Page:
And then… I came home, and over the next few days it started to sink in what it all truly meant. It wasn’t just some ‘act of revenge showing USA they couldn’t bully’. It was a brutal crappy thing that happened where a lot of families lost their lives. In the most terrible way possible. And there was no way that could be good. No fucking way. I was truly ashamed of thinking what I did. And a good 15+ years later, when I suddenly remembered what I’d thought for those few hours. I was truly sickened by the thought. And I wish I can wipe my mind clean…

And then the USA invaded Iraq and Afghanistan. And there was more and more needless killing. And then I started hearing about the Israel – Palestine war. And the India – Pakistan border skirmishes over Kashmir. And the civil war in Rwanda. And there were terror attacks everywhere. And there were religious Hindu-Muslim killings in India. And none of it makes the slightest sense. Everyone wants power of a different sort. That’s it.

The only thing that happens because of all this is that people die. Innocent people who’d rather live their life in peace die. Just because of someone’s misguided agenda. All the nationalistic, religious, caste or anti-whatever rhetoric by leaders in charge is all rubbish.

War makes no sense. It truly doesn’t. Anyone who says it does, don’t listen to them. Please. We’ll only end up killing each other eventually.

Shawshank Redemption

I’m not much of a movie watcher at all. I might watch 2 or 3 a year. Might. I wanted to watch ‘A beautiful mind’ for nearly a decade. In the end I ended up reading an 800 page book🙂. But sometimes, when I’m at a friend’s place and I have nothing to do or a friend who knows me very strongly recommends something, I watch it. And that’s what happened last week in Dallas. I watched Shawshank Redemption. Wow.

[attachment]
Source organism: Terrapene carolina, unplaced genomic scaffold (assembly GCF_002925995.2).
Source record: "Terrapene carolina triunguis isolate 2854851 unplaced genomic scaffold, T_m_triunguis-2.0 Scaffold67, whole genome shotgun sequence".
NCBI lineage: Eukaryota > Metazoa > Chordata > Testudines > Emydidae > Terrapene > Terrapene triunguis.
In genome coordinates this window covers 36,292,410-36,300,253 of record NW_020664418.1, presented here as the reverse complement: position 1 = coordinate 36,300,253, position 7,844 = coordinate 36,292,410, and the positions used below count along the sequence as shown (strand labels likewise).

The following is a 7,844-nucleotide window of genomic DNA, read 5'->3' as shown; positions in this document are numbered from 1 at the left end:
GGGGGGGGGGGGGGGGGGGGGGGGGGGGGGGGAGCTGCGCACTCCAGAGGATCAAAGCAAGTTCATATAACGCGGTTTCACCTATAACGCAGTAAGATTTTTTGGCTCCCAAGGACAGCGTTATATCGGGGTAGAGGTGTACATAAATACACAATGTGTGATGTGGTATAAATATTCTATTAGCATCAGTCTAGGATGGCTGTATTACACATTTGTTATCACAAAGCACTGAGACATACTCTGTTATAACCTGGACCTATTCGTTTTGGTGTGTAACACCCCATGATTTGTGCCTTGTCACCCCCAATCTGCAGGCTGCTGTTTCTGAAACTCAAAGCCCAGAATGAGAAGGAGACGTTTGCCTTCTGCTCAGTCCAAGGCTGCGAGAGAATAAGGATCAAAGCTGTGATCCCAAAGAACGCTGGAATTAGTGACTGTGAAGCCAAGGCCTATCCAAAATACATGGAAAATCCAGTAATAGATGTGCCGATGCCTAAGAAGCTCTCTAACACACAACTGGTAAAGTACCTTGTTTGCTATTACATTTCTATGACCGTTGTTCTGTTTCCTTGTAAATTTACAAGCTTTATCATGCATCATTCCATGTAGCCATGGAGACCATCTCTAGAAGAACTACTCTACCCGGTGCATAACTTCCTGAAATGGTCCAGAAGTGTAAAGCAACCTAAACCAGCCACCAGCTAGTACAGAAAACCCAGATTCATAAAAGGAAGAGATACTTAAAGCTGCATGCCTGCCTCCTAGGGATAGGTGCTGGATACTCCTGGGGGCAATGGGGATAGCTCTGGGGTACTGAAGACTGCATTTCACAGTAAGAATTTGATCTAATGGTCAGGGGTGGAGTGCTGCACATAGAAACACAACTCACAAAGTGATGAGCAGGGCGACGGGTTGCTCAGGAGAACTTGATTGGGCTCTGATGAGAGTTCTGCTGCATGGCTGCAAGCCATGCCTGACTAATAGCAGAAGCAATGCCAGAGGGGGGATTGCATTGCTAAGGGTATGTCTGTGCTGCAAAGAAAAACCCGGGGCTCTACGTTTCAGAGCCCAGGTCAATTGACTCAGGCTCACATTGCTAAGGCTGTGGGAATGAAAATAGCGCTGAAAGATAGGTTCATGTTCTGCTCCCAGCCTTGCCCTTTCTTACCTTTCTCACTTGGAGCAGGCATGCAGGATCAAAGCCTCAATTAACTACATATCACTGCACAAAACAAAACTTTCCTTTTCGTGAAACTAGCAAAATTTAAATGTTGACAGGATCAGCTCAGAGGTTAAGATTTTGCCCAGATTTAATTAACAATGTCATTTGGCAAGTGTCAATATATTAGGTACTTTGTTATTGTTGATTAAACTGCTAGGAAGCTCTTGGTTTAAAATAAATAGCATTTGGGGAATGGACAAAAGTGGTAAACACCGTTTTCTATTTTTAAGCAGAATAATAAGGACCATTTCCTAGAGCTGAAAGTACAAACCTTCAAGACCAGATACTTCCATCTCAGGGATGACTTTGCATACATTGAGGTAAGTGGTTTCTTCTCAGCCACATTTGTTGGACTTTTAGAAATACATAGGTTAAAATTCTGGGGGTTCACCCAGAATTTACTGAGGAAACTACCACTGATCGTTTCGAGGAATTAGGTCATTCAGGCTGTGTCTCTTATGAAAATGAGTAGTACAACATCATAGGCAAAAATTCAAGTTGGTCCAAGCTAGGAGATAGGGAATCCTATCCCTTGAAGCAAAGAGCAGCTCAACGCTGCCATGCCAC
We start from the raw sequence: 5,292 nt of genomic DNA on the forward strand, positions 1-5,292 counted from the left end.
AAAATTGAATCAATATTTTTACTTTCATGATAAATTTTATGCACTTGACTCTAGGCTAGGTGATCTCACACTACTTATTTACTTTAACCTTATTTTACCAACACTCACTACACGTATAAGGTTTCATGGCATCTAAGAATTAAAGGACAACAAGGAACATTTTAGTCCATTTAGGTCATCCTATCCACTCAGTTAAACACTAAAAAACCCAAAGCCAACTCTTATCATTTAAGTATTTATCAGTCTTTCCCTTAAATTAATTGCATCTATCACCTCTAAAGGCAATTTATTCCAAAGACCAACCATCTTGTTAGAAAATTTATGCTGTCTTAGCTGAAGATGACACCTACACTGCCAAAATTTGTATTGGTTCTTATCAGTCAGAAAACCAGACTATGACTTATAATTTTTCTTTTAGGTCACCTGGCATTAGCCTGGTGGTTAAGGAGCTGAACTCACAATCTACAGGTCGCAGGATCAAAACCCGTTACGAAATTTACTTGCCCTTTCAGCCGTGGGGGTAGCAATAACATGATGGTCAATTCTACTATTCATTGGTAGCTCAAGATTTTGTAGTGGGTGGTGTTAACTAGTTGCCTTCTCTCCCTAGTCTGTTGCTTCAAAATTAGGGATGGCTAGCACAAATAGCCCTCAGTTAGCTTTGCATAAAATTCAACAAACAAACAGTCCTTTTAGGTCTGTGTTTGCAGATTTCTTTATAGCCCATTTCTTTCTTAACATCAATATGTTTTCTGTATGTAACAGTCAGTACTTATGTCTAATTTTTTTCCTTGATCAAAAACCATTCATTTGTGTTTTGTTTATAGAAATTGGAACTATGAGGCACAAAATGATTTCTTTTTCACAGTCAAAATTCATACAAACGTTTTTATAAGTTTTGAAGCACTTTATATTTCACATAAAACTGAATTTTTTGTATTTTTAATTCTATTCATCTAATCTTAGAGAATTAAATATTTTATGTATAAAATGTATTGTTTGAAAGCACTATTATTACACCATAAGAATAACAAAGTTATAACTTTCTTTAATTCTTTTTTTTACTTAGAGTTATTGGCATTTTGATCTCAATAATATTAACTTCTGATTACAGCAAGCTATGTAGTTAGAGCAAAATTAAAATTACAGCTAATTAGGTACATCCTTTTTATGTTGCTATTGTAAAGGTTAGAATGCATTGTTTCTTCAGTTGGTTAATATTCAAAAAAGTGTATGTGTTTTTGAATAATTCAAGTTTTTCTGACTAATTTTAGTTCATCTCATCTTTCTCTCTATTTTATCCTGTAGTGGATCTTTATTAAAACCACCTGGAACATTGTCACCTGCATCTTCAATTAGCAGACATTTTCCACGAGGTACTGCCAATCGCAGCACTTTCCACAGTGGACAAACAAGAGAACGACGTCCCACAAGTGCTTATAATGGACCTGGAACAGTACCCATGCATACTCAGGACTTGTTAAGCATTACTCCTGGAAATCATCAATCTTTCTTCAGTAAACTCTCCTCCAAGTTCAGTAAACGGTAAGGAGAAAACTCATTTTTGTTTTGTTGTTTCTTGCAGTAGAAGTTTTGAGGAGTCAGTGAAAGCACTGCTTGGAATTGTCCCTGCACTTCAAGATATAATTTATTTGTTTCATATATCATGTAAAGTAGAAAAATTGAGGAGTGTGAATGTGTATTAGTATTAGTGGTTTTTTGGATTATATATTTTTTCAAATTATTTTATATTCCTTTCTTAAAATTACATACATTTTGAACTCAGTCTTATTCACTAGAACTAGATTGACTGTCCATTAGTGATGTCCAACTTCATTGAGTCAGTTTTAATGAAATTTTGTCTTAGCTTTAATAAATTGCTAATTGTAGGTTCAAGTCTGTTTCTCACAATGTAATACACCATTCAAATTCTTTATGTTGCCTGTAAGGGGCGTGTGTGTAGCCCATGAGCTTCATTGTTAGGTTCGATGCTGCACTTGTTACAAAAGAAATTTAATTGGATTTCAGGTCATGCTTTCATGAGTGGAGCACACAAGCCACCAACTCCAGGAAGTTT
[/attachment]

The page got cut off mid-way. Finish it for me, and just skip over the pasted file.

The books/movies who have touched me the most are those who have had some relation to real life. And I dare say there are plenty of ‘true story’ movies that talk about prison life, I’m willing to bet that not many will come close to doing it in as cleanly as this one.

The movie describes prison life brilliantly but at no point over does the violence at all. Everything is there, in just the right proportion. And the biggest lesson I took out of the movie was that of constructive hope. If you have a dream and one that you believe is worth working your ass off for, you never give up hope. Ever. And if we can have half as much hope in our own lives and believe in our own convictions (the good ones :)) half as much as Andy Dufresne did… we’ll go a long way.

And the quotes in the movie are the stuff of legend. I can’t think of a single one that is misplaced. The one at the end is probably the best. Dear Warden; You were right. Salvation lay within. Andy. He’s talking with the Bible as a reference, but irrespective of your faith, that’s how it mostly is… in real life as well.

I’m sorry for not describing any more of the movie or talking more about why it was so good. You can sit and read a million reviews online. I just wanted to remind myself of those wonderful 2 hours or so here🙂 since I watch such few.